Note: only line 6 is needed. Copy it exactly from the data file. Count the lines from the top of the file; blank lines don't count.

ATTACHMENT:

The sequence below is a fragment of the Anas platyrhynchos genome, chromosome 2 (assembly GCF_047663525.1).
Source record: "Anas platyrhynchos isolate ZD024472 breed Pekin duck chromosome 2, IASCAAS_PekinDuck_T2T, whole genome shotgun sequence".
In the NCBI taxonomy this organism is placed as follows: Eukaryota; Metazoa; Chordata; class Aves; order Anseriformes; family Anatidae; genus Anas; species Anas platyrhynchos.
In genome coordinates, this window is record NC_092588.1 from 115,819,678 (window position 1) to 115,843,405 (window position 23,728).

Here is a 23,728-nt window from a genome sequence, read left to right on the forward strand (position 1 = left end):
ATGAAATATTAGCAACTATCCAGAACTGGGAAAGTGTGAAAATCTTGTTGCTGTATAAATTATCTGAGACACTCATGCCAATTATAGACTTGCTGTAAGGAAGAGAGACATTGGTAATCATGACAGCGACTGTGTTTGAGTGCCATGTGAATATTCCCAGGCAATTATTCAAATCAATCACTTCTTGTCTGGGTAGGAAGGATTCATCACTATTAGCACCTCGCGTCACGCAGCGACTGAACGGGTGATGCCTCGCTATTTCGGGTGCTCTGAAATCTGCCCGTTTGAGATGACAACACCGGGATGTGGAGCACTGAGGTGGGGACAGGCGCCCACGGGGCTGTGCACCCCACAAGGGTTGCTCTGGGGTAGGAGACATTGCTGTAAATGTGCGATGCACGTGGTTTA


ATGAAATATTAGCAACTATCCAGAACTGGGAAAGTGTGAAAATCTTGTTGCTGTATAAATTATCTGAGACACTCATGCCAATTATAGACTTGCTGTAAGGAAGAGAGACATTGGTAATCATGACAGCGACTGTGTTTGAGTGCCATGTGAATATTCCCAGGCAATTATTCAAATCAATCACTTCTTGTCTGGGTAGGAAGGATTCATCACTATTAGCACCTCGCGTCACGCAGCGACTGAACGGGTGATGCCTCGCTATTTCGGGTGCTCTGAAATCTGCCCGTTTGAGATGACAACACCGGGATGTGGAGCACTGAGGTGGGGACAGGCGCCCACGGGGCTGTGCACCCCACAAGGGTTGCTCTGGGGTAGGAGACATTGCTGTAAATGTGCGATGCACGTGGTTTA